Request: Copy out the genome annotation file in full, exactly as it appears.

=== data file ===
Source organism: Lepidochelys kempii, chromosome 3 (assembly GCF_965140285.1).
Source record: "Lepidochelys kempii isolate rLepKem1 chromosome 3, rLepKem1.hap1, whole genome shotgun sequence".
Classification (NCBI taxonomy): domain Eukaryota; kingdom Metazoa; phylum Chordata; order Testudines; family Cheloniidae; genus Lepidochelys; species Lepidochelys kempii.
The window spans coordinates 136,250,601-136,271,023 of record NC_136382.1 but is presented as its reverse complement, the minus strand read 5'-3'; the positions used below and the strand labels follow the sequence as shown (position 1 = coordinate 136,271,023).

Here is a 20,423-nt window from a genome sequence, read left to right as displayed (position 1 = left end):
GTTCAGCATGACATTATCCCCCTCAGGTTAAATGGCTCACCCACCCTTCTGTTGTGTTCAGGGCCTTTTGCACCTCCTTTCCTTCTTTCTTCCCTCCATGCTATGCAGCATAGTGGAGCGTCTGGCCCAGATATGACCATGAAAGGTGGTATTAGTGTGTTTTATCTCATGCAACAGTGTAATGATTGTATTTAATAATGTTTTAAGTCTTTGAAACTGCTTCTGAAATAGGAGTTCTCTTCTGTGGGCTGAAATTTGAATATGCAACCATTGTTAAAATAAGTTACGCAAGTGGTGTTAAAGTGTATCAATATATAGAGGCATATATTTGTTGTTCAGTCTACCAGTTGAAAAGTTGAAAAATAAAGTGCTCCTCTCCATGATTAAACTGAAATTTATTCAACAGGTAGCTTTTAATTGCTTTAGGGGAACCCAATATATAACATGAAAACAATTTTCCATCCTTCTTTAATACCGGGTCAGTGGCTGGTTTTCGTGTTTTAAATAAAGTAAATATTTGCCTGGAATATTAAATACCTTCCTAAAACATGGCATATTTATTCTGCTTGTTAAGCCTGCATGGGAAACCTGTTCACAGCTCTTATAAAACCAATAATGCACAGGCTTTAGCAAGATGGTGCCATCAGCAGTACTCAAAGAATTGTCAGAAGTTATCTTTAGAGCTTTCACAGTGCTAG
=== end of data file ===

Source organism: Lepidochelys kempii, chromosome 3 (assembly GCF_965140285.1).
Source record: "Lepidochelys kempii isolate rLepKem1 chromosome 3, rLepKem1.hap1, whole genome shotgun sequence".
Classification (NCBI taxonomy): domain Eukaryota; kingdom Metazoa; phylum Chordata; order Testudines; family Cheloniidae; genus Lepidochelys; species Lepidochelys kempii.
The window spans coordinates 136,250,601-136,271,023 of record NC_136382.1 but is presented as its reverse complement, the minus strand read 5'-3'; the positions used below and the strand labels follow the sequence as shown (position 1 = coordinate 136,271,023).

Here is a 20,423-nt window from a genome sequence, read left to right as displayed (position 1 = left end):
GTTCAGCATGACATTATCCCCCTCAGGTTAAATGGCTCACCCACCCTTCTGTTGTGTTCAGGGCCTTTTGCACCTCCTTTCCTTCTTTCTTCCCTCCATGCTATGCAGCATAGTGGAGCGTCTGGCCCAGATATGACCATGAAAGGTGGTATTAGTGTGTTTTATCTCATGCAACAGTGTAATGATTGTATTTAATAATGTTTTAAGTCTTTGAAACTGCTTCTGAAATAGGAGTTCTCTTCTGTGGGCTGAAATTTGAATATGCAACCATTGTTAAAATAAGTTACGCAAGTGGTGTTAAAGTGTATCAATATATAGAGGCATATATTTGTTGTTCAGTCTACCAGTTGAAAAGTTGAAAAATAAAGTGCTCCTCTCCATGATTAAACTGAAATTTATTCAACAGGTAGCTTTTAATTGCTTTAGGGGAACCCAATATATAACATGAAAACAATTTTCCATCCTTCTTTAATACCGGGTCAGTGGCTGGTTTTCGTGTTTTAAATAAAGTAAATATTTGCCTGGAATATTAAATACCTTCCTAAAACATGGCATATTTATTCTGCTTGTTAAGCCTGCATGGGAAACCTGTTCACAGCTCTTATAAAACCAATAATGCACAGGCTTTAGCAAGATGGTGCCATCAGCAGTACTCAAAGAATTGTCAGAAGTTATCTTTAGAGCTTTCACAGTGCTAG